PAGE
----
GRAY: Would you consider that crucial?
REAGAN: Well, it was to Nixon. One lousy makeup job, zap!, wiped out, just like that.
CHRISTOPHER: The color question was raised recently by some factions. I wonder if you could give us a few facts on that.
REAGAN: Yes, well, he used the Max Factor number 4 beige to cover up the five o'clock shadow, and came out like clown white.
CHRISTOPHER: Mr. Reagan, what is the name of your press agent?
REAGAN: Flackman, Leonard Flackman.
CHRISTOPHER: And where is he at the moment?
REAGAN: He's changing over there in that phone booth.
CHRISTOPHER: Oh, I see. Well, uh...
REAGAN: Here he comes now.
[Struggling, Huffing]
FLACKMAN: Sorry I'm late. Those leotards are murder.
CHRISTOPHER: Well, that brings up an interesting question. Although you're dressed in a business suit now, Mr. Flackman, why are you frequently seen leaping aboout in blue tights, a wide yellow belt, boots, a cape, and a mask?
FLACKMAN: I try to blend in with the crowd on the Sunset Strip as much as possible.
CHRISTOPHER: I'll accept that.
GRAY: Uh, Mr. Reagan, you've spent most of your life in Hollywood. Surely you realize that California's problems are statewide. Uh, Mr. Christopher, for example, wonders how you feel about San Francisco.
REAGAN: Yes, well. Uh, I think it was one of the great pictures of all time.
GRAY: Can't we get down to cases here. If you were Governor, how would you have handled the Watts riots?
FLACKMAN: Be careful how you answer that, Ronnie.
REAGAN: Right. I stand on my record. If you consider the way I dealt with civil disobedience in "Girls On Probation" and "Law And Order," I think you see the kind of leadership that is needed in this state.
GRAY: Well, what would you have done about the unrest at Berkley?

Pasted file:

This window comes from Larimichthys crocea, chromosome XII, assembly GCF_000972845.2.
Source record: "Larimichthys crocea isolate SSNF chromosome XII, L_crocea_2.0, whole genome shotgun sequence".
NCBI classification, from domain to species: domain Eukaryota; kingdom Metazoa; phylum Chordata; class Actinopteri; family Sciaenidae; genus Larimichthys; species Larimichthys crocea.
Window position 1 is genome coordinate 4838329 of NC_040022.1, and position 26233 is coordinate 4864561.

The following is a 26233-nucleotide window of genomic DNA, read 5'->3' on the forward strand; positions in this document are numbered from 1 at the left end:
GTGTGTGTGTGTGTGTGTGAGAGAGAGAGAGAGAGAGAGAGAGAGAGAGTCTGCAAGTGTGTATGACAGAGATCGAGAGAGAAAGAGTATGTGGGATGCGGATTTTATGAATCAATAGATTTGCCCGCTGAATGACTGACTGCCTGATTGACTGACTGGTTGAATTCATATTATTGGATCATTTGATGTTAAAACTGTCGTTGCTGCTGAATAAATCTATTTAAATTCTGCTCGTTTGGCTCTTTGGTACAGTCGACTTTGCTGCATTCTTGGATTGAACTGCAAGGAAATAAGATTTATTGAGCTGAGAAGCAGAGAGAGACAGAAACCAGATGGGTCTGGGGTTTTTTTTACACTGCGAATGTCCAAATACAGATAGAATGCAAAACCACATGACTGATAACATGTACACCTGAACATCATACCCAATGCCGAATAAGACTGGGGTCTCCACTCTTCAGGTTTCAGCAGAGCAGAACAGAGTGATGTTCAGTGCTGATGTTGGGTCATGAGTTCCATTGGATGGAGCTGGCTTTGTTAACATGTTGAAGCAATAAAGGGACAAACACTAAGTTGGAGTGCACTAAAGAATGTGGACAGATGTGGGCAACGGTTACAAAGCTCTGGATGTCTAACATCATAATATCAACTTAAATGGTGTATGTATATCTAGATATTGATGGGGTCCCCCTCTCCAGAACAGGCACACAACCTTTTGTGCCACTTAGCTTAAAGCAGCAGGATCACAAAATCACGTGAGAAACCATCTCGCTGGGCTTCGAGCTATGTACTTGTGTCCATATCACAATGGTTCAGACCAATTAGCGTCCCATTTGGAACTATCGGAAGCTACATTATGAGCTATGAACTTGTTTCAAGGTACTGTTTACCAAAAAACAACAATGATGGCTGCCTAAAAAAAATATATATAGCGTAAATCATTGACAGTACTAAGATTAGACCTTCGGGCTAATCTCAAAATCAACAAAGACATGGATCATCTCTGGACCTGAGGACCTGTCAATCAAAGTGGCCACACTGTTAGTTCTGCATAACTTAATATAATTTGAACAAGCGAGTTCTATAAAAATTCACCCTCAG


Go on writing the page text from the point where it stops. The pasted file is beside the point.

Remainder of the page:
REAGAN: Once again, as far back as "Naughty But Nice" and right up to "She's Working Her Way Through College" I had a firsthand knowledge of student problems of one sort or another. I straightened out Betty Grable in that last one.
GRAY: But those are movies! What about the-
REAGAN: Of course it's important that a Governor has a sense of humor, too. It isn't all heavy drama. Did you catch me in "Bedtime For Bonzo?"
GRAY: "Bedtime For Bonzo"! These are violent times, Mr. Reagan! How are you equipped to handle a major crisis?
REAGAN: In "King's Row", I lost both my legs! How's that for a crisis, lady? What do you want from me?
FLACKMAN: Cool it, Ronnie.
FLACKMAN: There's something fishy about that woman reporter...underneath that wig... [Struggling] ...and that rubber...unh...mask...How now, Brown Governor?
REAGAN: The incumbent himself! In a May Craig suit!
BROWN: That's right! And I'm not gonna turn this state over to any handsome, virile, republican movie star, with all his hair, and a nice smile!
REAGAN: Why don't you try smiling for a change, instead of looking so crabby all the time?
BROWN: You'd look crabby, too, if you were Governor of a state full of cooks, like this one! [Running] Of course, you'll never get the chaaance......
REAGAN: Zowie, Flackman! Did you see that footwork?
FLACKMAN: Yes. He jumped from the far left wing of the stage, onto the loose liberal plank and your platform, catapulted himself right out through the window onto the middle of the road...and got away.
REAGAN: That's what I call a tricky Governor! Oh well.
CHRISTOPHER: Have you any final words before we sign off, Mr. Reagan?
REAGAN: Just this.
Give my regards to Murphy
And leaders of the GOP
Tell all the boys in Sacramento
That I've found the rest of me

Tell them of how I'm yearning
To mingle with that smoke filled throng
Here we go!

Give my regards to Lyndon too
And tell him I'll be there ere long

ANNOUNCER: Will the quick Ronnie Reagan jump over the crabby Brown Governor? Gubernatorially speaking? Don't miss the next star-studded election! Same big state! Same big libel suit!


ANNOUNCER: The nineteenth century fairly crackled with the brilliant inventions of Thomas Edison, Samuel Morse, and Alexander Graham Bell. Tonight, we welcome the the 20th century inventor, who has tried to streamline Mr. Bell's invention. The inventor of all-digit dialing, Mr. Ned Numeral!
FREBERG: Good evening!
NUMERAL: Good evening.
FREBERG: Uh, take a couple steps to your left, there, Mr. Numeral.
NUMERAL: All right. Ok?
FREBERG: Oonch a little bit further.
NUMERAL: Too about where that big X is on the floor?
FREBERG: Ah, that's right.
NUMERAL: Very well.
FREBERG: Ok, let her go, boys!